Ciudad de Mexico, wey


‘Aye, pinche weyyyyy, no falles me.’

The hip-hop keeps playing and the guy with the long hair starts asking the volunteers to lie on the ground. The muscly guy in the tank top is making the audience laugh and the girls giggle. He winks. The bald one, and the best dancer, is making a part in the circle, stepping back until we can’t see him.

Five people lie on the floor in the middle. The young guy in a purple top is squirming. The muscly guy laughs.

‘miedo?’ he faces the audience and does a little dance, as though he’s going to wet himself. He’s laughing and so does the audience and the young guy, nervously.

The group drag the tension out. The long haired guy comes around for tips in his baseball cap.

Anyone with a 20peso has to give it to the dance crew in a sexy way. Wooooo.
An old lady beside us, who’s been laughing very loud the whole time, waves her bill in the air. The muscly guy starts thrust dancing in her direction, she’s bright red, and slips it in his pants. Everybody roars. The guy says gracias.

The five girls, maybe 16, we can never tell ages here, beside the old lady have been holding out for this. They scream and shout, finding a bill amongst them and one of the guys comes over. No, no, no! Quiero el (they point). El guapo hombre en rojo. The youngest one, who looks like a Mexican back-street boy, blushes and almost self-consciously starts dancing suggestively towards them. The girls go wild. One in the front puts the bill in her teeth and slips it down his top. Everyone laughs and whistles, then the backstreet boy runs back in the middle.
One more bill, this time from a Chicagoan man. Where you from? Chicago. Oooooooh Chi-ca-go! Me gusta Chicago. The muscly guy starts making a performance but the Chicagoan freaks, Oh no. Not for me. Take your money. And he throws it to them. The biggest roar yet.

Back to the action and the audience is starting the countdown. Where’s that bald guy. The long haired one waits on the other side of the volunteers. It’s a big jump. We’ve seen it all before but you still get nervous.
Vamos! Vamos! The guy sprints through the gap, stops, then backflips, twists, all of that then lands perfectly on the other side. Woooooo! Everyone cheers, the volunteers, breathe and laugh together. The gang bows, then does one last stunt. They’ll be here again in the square this afternoon and again on Sunday.
Time to go. Back through the markets of tarot readers, jewellery, knock offs, and fake shamans.
Jill and I need a beer, it’s midday already and the upper level restaurants in the square look good.
There’s about 20 guys on the street, all holding signs. Hambre? You hungry ladies? First one we see and sold. We have to walk through tacky jewellers to get the lift upstairs.

Ceviche cocteles de camaron y Modelo y Pacifico cervezas. How can we need more than this in our lives? Why don’t we move to Mexico. We have a great view of downtown from our seats. The main square below, giant flag in the centre. Palacio de Moneda, Government buildings, the Cathedral, which we read is sinking, barely seen behind the church, the main Aztec ruins. And behind all of the buildings and infrastructure, the desert mountains.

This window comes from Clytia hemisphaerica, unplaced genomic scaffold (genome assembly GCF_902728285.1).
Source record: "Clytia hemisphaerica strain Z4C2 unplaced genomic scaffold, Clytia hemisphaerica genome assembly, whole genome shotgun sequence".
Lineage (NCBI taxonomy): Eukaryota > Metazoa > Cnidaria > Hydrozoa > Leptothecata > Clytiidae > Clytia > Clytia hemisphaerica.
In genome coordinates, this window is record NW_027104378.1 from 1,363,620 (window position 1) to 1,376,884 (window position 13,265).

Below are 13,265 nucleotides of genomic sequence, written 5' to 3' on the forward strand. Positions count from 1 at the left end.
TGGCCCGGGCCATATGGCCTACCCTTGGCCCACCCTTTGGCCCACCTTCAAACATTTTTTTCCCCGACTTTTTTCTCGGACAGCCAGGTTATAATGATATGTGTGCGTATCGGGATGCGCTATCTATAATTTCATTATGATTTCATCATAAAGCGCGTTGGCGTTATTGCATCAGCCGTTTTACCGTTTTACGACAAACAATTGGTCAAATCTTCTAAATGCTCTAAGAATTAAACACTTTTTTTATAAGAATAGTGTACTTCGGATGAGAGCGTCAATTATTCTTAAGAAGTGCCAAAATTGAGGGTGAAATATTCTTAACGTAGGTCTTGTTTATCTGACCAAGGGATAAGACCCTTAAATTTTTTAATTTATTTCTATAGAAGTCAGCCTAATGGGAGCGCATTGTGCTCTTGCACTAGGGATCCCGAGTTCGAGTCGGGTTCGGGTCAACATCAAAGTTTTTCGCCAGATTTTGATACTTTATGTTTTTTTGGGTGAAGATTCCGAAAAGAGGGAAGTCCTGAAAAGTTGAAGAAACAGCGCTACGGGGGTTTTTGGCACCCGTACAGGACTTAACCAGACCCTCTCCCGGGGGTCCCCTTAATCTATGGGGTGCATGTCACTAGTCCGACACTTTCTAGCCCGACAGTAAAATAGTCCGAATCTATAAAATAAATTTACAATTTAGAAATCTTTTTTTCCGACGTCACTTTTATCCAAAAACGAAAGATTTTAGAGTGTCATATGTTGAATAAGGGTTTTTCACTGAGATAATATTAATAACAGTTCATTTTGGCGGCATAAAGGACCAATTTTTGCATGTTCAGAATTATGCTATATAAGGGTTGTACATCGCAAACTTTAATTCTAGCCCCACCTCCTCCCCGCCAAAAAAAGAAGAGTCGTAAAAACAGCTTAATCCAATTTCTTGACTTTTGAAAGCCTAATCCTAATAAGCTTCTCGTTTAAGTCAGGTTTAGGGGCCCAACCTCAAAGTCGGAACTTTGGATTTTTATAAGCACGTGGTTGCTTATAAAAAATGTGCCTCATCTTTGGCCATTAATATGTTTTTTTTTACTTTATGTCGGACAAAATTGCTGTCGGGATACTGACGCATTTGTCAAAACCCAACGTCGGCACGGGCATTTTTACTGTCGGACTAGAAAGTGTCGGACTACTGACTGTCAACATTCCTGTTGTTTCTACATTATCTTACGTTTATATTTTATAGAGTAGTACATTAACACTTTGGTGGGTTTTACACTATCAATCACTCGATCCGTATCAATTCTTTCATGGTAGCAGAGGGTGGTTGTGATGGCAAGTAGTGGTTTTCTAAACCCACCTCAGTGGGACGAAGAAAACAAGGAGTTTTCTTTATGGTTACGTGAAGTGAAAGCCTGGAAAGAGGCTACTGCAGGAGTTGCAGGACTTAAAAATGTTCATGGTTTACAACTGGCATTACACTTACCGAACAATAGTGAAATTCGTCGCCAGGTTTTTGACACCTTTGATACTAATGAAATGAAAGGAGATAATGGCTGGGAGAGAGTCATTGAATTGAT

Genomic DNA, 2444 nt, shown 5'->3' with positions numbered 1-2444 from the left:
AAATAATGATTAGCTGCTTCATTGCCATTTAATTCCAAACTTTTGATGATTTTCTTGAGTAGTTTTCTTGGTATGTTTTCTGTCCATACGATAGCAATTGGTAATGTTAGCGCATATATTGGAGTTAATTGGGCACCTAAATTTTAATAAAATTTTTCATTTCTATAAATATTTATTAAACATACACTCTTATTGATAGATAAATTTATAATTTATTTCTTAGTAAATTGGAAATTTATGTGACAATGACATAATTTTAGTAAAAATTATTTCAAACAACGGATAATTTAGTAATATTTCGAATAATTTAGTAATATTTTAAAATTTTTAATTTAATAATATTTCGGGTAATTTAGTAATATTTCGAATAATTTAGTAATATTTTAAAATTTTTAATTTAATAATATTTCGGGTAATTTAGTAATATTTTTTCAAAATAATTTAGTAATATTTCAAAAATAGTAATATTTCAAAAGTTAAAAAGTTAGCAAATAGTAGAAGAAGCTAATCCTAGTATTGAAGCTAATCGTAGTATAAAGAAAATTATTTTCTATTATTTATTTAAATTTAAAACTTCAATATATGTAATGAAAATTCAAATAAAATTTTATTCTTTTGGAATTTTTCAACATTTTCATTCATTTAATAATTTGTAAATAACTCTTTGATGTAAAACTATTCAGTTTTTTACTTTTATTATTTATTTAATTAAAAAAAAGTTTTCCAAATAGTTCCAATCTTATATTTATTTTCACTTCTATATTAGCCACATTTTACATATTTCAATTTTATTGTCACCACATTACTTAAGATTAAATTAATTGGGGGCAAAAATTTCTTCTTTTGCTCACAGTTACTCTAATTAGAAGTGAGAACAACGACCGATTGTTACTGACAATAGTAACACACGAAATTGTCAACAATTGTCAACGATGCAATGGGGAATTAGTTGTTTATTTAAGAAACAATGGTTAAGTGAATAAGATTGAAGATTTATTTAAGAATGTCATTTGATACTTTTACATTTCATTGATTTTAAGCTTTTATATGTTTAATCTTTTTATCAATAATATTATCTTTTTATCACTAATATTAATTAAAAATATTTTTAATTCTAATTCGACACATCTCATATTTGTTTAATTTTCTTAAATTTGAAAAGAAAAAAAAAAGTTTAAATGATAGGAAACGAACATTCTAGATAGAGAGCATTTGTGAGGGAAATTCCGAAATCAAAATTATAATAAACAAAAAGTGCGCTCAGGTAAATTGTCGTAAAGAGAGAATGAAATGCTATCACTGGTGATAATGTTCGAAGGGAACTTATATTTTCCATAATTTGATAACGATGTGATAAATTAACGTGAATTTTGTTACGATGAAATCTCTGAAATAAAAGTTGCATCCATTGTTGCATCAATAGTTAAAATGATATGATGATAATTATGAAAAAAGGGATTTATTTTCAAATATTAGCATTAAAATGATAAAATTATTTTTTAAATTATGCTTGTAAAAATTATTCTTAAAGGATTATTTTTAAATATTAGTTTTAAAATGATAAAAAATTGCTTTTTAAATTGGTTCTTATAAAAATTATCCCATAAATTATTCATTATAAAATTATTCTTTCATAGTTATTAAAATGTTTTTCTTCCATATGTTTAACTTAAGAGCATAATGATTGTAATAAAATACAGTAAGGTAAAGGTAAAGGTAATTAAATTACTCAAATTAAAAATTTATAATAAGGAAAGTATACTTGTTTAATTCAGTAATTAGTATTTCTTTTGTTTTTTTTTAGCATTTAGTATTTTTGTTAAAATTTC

Again, I always picture such places prior to modern day, prior to Spanish conquest. This square was believed by the Aztecs to be the centre of the world, where they saw the eagle catch the snake, the modern country symbol.

We feel tired after beers, again, and make our way on the train back to our hostel, in Condesa.
We’ve been in Mexico City three days, or maybe four, already. Our days have been spent eating beans, tortillas and beer in the hostel, going to daily bikram classes in the upmarket neighborhoods of Condesa, drinking at sports bars, getting culture in the World Cultural Festival after our daily EL TERCER LUGAR coffees.
Only yesterday we spent our day at Museo Frida Kahlo and Museo Leon Trotsky.

‘Que quieres?’ the lady behind the stand asks us.
‘Flautas con pollo, por favor y jamaica… gracias.’ We sit at the stools, bumped intermittently by people passing through the cramped food markets.
Jill has another thought, ‘You know if I lived here I would be loyal to my market person, you know, like at a bar. I did that a lot in San Diego. I’d come and see this lady every Wednesday.. hola tia! or hola abuela! Ask her about her grandkids, she’d ask me how my project is coming along… it’d be great.’
The markets in Mexico City are chaos. A patchwork of colours bursting in the streets. Food, clothing, produce, cheap technology. You can’t cut through, you have to walk to the end of the street to come back up the other side.
The flautas are ready, long thin and crispy, stuffed with cebolla and pollo. Douse it in salsa picante, there is no better salsa than what you find in the markets. Wash it all down with jamaica, it’s a red drink, and Jill says it’s made from a type of flower. Hibiscus?
These markets are like a mirage, they randomly appeared two days in our time in Mexico City, every other time we see a tent, we’re let down that the market chaos isn’t exploding behind it.

Museo de Antropologia. We make the same mistake as always. Spend two hours in the first section before we realise there’s another 6, and we haven’t even reached the Mayans. Mexico City is supposed to have the most museums in the world, even more than Paris. And Museo de Antropologia might contain enough history and artefacts to entertain an enthusiast for weeks. Sculptures, homewares, tapestry, idols, bones… it’s enough to blast my mind before noon. The gallery is ultra-modern and has enough information available to interest all types.

Parques ciudads

Condesa – tree lined streets, hip bars and fashion forward Mexicans

Centro – source of historical and political beginnings

Roma – for creatives, coffee shops and boutique galleries

Viva Mexico!

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